While clean and elegant on the outside, the inside of this four-story Victorian is all stainless steel, black glass, striated Macassar wood, and jet-black wall paneling. Sexy doesn’t even come close.
Ford, who’s credited with reviving the fortunes of Gucci and YSL before launching his own brand in 2006, is believed to have purchased the house in 1997 for £2.55 million—around $4.08 million at the time.
His exhaustive makeover saw the interior gutted and the Texan designer’s own inimitable style reflected in every room. Back then, the 3,700-square-foot house featured just two bedrooms.
For Ford, the home’s considerable appeal was no doubt its coveted location in the Boltons, a swank enclave of just 30 sprawling Victorian houses in West London’s A-list Chelsea district.
Current or former neighbors have included Hugh Grant, Rowan Atkinson, the late David Bowie and George Michael. Rumor has it that the home’s previous owner was Duran Duran keyboard player Nick Rhodes.
It’s not clear how long Ford and his longtime partner Richard Buckley lived in the house. All we know is that it was listed in 2009 for £8.5 million—roughly $13.3 million.
We suspect that some time between 2009 and 2012, the house sold in an off-market deal, with the new owner adding a third bedroom, but leaving all the fabulous Tom Ford design cues in place.
Eventually the home was sold in 2014 for £12 million ($18.7 million), with the new owner again electing to leave the Tom Ford design features intact, an homage to the longevity of designer’s creative talents.
Today, imposing black double gates, under the watchful eyes of a barrage of security cameras, lead to the home’s white stucco-style facade. While photos might give the impression of the double-fronted mansion being free-standing, it’s actually joined to a row of similar-style homes at one side.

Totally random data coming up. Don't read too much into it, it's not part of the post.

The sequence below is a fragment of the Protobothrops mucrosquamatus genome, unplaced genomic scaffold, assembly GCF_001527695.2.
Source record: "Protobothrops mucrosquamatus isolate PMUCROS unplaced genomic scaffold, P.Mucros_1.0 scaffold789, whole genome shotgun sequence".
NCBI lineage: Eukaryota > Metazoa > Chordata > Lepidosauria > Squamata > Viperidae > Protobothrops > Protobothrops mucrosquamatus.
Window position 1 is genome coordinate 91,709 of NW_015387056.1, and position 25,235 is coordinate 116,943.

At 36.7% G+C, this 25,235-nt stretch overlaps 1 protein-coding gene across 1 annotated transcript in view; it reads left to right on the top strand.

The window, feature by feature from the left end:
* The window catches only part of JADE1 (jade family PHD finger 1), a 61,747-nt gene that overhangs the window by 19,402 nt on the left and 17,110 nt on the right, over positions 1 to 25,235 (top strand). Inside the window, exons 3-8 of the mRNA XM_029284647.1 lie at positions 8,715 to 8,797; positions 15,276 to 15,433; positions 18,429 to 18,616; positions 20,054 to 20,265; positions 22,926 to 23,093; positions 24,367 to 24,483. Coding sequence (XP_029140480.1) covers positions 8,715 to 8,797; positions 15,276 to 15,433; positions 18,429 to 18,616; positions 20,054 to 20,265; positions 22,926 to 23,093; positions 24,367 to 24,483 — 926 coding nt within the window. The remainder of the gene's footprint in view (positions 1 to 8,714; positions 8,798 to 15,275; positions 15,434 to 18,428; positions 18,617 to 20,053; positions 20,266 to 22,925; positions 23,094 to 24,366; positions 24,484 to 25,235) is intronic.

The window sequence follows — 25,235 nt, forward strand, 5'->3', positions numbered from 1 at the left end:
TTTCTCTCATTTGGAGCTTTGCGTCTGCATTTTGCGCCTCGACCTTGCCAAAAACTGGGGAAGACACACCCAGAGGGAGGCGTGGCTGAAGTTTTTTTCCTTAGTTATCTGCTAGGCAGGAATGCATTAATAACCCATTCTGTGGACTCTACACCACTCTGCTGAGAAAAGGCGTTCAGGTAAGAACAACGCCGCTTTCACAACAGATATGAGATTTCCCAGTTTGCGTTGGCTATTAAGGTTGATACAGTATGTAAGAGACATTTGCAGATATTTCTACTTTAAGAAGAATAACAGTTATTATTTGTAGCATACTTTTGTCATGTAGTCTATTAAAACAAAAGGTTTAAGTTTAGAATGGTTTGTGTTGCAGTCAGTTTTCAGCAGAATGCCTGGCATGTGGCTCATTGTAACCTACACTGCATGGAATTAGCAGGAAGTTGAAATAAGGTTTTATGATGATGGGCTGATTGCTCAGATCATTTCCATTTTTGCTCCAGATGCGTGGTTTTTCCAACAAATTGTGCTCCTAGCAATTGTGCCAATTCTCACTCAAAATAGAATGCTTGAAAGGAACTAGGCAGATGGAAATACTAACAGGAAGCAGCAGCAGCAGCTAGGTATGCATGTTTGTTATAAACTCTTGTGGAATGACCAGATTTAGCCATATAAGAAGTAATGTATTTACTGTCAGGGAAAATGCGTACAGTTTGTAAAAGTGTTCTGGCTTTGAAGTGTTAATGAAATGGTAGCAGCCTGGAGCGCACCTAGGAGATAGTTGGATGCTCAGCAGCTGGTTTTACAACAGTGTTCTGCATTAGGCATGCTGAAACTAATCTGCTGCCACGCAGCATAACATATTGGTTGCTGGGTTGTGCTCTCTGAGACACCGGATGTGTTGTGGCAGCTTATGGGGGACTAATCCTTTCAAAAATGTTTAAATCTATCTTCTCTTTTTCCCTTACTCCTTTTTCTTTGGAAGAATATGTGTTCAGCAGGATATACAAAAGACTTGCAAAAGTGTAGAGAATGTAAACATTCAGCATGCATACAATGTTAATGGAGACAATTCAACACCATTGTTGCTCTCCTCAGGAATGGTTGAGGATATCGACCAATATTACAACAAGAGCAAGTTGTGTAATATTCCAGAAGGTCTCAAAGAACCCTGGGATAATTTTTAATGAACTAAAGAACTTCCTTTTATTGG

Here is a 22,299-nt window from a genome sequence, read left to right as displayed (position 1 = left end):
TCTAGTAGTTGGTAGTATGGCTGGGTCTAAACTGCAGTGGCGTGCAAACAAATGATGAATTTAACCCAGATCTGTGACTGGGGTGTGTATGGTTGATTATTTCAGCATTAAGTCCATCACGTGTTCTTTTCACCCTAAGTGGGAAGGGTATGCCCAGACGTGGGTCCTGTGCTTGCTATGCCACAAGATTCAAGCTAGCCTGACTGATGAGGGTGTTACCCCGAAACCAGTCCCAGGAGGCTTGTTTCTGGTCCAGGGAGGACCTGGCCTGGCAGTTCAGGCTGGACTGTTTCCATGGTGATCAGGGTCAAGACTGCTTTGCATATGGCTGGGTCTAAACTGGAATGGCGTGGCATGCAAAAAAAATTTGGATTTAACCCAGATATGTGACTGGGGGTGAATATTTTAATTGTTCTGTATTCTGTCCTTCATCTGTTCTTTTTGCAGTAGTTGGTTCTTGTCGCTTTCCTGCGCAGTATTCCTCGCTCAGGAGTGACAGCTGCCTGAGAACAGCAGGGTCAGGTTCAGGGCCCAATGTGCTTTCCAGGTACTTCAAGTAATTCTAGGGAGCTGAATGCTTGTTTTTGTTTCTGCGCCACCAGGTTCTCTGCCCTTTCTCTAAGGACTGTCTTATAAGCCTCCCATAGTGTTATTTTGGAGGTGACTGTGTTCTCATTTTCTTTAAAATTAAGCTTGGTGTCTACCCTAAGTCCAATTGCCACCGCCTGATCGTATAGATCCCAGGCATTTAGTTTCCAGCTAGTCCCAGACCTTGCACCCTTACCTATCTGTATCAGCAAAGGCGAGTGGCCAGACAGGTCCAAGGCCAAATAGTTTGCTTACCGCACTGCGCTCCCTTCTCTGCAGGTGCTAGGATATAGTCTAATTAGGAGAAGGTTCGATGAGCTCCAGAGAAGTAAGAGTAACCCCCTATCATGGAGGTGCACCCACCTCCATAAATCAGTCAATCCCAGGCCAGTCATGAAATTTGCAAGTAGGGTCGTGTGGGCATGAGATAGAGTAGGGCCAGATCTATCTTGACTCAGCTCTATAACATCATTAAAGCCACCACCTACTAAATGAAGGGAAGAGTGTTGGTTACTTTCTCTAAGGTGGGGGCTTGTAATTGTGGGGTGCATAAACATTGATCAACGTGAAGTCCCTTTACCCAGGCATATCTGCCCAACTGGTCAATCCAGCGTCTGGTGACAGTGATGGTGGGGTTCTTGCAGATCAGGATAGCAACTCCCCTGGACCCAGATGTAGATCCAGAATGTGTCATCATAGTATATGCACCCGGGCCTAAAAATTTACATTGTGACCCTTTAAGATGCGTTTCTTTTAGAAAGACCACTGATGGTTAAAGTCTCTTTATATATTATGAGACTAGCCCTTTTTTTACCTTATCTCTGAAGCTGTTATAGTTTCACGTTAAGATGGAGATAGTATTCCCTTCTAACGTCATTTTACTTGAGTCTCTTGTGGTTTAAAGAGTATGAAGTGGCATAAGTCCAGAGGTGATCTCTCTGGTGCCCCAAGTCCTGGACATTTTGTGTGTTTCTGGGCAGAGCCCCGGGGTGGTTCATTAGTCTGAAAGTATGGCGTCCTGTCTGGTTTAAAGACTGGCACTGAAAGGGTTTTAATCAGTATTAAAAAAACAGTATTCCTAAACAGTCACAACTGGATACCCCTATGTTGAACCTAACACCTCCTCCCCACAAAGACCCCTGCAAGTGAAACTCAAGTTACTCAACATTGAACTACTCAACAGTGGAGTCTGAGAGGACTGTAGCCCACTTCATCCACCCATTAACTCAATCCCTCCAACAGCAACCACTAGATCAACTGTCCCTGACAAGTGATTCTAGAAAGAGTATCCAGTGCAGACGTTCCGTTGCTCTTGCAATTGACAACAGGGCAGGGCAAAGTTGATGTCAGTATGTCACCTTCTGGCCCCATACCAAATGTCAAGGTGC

Steps lead up to the single front door and into an entrance lobby with its stunning, alabaster marble open staircase edged with mirror-finished black glass walls. To one side there’s a black-walled, black sofa-filled reception room, on the other an elegant wood-paneled dining room.
Large, floor-to-ceiling windows in the reception room look out on to a quiet, serene courtyard that’s hidden away behind towering trees and hedgerows.
Back inside, stairs descend to the lower ground floor—don’t call it a basement—with its stainless steel and stark white kitchen, ensuite bedroom, compact gym, steam room and wine cellar.
Now take the stairs—there’s no elevator in the residence—to the second level and there’s a gorgeous Mad Men-style Macassar wood-paneled study on one side and a cozy, gray-paneled guest bedroom on the other.
You’ll find the true Tom Ford style, however, in the third-floor primary suite with its jaw-dropping bedroom with three walls and even the ceiling, lined in matte stainless steel. It might seem a little strange, sleeping in a steel box, but it works.
Across the hallway is the spacious, though uninspiring all-white master bath and the huge dressing area with endless closets, no doubt once filled with those trademark Tom Ford black suits and crisp, white dress shirts.
Keep heading up the staircase, and you’ll step out on to the vast rooftop deck with views of the London skyline.
Charles Olver, partner and head of sales for listing broker Knight Frank, says the interior of the house gives “an overall sense of being immersed in an exquisite piece of fine art.”
“With an interior created by none other than one of fashion’s biggest creative names, Tom Ford, perhaps you’d expect nothing less. But still prepare to be blown away,” he adds.